"The ongoing criminal investigation and pending litigation prohibit me from commenting further on this case. But I am confident in the work that Director Bolton and his team are doing.”

Commonwealth's Attorney Tom Wine also addressed the incident.

“On April 15, 2018, an inmate of Louisville Metro Department of Corrections (LMDC) was assaulted by an officer employed by LMDC. A body cam video clearly shows Officer David Schwartz punching Terry Whitehead who was handcuffed. Once apprised of the situation, Director Mark Bolton terminated the employment of Schwartz and Officer Devan Edwards who observed the assault but apparently did not make the appropriate report.

A decision was made, without consulting me or the Office of Commonwealth’s Attorney, to present this matter to the FBI for investigation and potential federal charges to be prosecuted by the United States Attorney’s Office of the Western District of Kentucky. While I am not critical of that decision, it is important to understand that to date, the investigation of this behavior has not been provided to the Jefferson County Office of the Commonwealth’s Attorney for either review or prosecution of violations of Kentucky criminal laws.

The first time I or my staff saw the video in question, was the broadcast on local television stations last week. I condemn the conduct of the LMDC officers involved and find it reprehensible. If the investigation of this matter is presented to our office for evaluation of criminal charges, an expedited review will be completed and any violations of Kentucky criminal law will be aggressively prosecuted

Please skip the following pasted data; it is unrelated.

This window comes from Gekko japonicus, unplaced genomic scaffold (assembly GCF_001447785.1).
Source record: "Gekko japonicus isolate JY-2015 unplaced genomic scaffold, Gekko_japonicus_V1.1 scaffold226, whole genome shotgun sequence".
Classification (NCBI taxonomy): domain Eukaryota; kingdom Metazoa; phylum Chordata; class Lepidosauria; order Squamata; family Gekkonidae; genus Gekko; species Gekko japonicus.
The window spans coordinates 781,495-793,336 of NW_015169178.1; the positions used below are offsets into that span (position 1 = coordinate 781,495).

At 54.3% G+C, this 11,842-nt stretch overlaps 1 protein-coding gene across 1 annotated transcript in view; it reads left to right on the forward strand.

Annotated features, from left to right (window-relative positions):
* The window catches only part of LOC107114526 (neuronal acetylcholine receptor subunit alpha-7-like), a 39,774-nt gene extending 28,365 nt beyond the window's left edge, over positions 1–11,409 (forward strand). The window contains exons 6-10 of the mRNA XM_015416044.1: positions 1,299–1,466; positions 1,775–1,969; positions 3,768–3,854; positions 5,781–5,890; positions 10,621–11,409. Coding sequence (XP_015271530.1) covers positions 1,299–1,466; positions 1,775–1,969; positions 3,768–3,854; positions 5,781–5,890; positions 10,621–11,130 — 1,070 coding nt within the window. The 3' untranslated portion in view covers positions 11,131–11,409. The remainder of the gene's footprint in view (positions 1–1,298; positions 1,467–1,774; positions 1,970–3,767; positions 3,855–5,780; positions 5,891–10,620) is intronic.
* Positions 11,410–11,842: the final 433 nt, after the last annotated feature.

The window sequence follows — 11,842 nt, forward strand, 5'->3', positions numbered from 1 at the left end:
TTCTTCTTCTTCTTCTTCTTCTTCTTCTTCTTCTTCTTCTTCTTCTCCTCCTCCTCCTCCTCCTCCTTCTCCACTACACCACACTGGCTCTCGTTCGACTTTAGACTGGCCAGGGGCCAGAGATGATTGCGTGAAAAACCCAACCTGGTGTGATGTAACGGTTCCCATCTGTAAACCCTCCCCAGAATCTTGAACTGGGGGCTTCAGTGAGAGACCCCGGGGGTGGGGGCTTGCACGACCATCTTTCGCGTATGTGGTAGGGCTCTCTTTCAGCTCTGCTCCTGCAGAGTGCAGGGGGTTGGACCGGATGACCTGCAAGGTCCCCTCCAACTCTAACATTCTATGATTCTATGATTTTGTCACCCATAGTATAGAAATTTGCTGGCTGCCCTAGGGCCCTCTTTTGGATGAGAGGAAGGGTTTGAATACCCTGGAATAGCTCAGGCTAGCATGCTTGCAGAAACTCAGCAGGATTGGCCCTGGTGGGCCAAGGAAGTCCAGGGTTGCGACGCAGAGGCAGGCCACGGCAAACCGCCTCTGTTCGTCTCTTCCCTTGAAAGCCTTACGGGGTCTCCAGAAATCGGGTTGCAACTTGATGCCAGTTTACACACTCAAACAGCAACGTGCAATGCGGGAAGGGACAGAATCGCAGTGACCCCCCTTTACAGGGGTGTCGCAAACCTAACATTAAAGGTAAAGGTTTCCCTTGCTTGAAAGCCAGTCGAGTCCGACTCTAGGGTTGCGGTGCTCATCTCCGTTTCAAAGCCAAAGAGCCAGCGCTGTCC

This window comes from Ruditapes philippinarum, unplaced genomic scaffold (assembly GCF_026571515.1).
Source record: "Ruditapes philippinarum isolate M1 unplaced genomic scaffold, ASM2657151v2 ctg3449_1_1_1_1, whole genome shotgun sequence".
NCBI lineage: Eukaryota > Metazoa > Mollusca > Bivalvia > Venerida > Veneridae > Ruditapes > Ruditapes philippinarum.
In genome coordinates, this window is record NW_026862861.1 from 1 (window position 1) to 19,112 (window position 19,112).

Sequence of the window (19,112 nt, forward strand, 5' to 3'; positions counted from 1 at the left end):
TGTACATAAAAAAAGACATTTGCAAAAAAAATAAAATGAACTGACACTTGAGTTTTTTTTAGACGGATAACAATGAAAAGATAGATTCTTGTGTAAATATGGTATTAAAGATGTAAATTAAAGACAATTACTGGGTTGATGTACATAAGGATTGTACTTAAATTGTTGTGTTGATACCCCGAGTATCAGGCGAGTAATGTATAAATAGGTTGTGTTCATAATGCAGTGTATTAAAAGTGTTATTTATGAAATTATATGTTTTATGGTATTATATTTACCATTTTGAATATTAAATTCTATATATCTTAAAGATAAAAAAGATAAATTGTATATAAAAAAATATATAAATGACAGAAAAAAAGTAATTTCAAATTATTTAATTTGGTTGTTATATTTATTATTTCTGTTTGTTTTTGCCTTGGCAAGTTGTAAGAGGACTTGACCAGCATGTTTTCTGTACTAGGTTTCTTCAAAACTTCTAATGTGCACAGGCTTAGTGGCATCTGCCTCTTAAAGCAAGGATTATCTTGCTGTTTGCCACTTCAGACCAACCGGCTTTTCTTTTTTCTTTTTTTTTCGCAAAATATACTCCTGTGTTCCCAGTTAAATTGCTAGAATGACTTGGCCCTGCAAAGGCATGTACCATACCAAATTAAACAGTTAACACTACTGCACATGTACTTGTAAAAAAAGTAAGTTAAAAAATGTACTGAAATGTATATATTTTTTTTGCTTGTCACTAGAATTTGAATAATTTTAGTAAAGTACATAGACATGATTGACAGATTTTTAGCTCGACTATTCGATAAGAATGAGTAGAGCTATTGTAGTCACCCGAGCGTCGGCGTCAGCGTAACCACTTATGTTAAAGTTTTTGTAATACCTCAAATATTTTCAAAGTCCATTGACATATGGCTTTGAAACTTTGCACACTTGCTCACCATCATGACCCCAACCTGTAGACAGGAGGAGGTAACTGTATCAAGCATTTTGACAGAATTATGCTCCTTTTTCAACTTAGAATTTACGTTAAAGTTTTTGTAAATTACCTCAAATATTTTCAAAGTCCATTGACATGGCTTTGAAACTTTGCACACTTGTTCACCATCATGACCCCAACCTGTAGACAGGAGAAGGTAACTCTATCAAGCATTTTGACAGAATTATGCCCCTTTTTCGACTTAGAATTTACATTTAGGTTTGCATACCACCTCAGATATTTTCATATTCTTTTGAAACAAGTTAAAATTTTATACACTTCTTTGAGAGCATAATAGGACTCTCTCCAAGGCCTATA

The public should be aware that the Department of Justice (DOJ) has a labyrinth of procedural rules that slow the process of an investigation such as this one. DOJ rules limit public announcements by the US Attorney as well as the FBI. DOJ should allow some latitude for comment by local federal authorities. The citizens of Jefferson County deserve greater transparency.

It continues to be the goal of the Jefferson County Office of Commonwealth’s Attorney and the US Attorney’s Office for the Western District of Kentucky to cooperate to obtain the maximum punishment for those who violate our laws, including those charged with enforcing our laws.”

After Wine's statement was released on Sunday, Whitehead's attorney Sam Aguiar reached out to WHAS11 News.

“This is not a game of pass the buck. Regardless of when and how the video was presented to Tom wine and his office, he has it now. What terry and his mother deserved to hear today was that Wine has consulted with law enforcement and is prepared to file charges against officer Schwartz Monday. But unfortunately, what we know from tom wine’s record is that he doesn’t act quickly in situations where there is officer misconduct, he doesn’t have much success prosecuting officer misconduct and he doesn’t prioritize officer accountability as part of his platform. Rather than his office being a deterrent to officer misconduct, it has been an enabler by sending a message that even the most severe instances will be handled at a snail’s pace if not entirely swept under the rug. Hopefully this unfortunate situation will prompt long overdue change and reform.”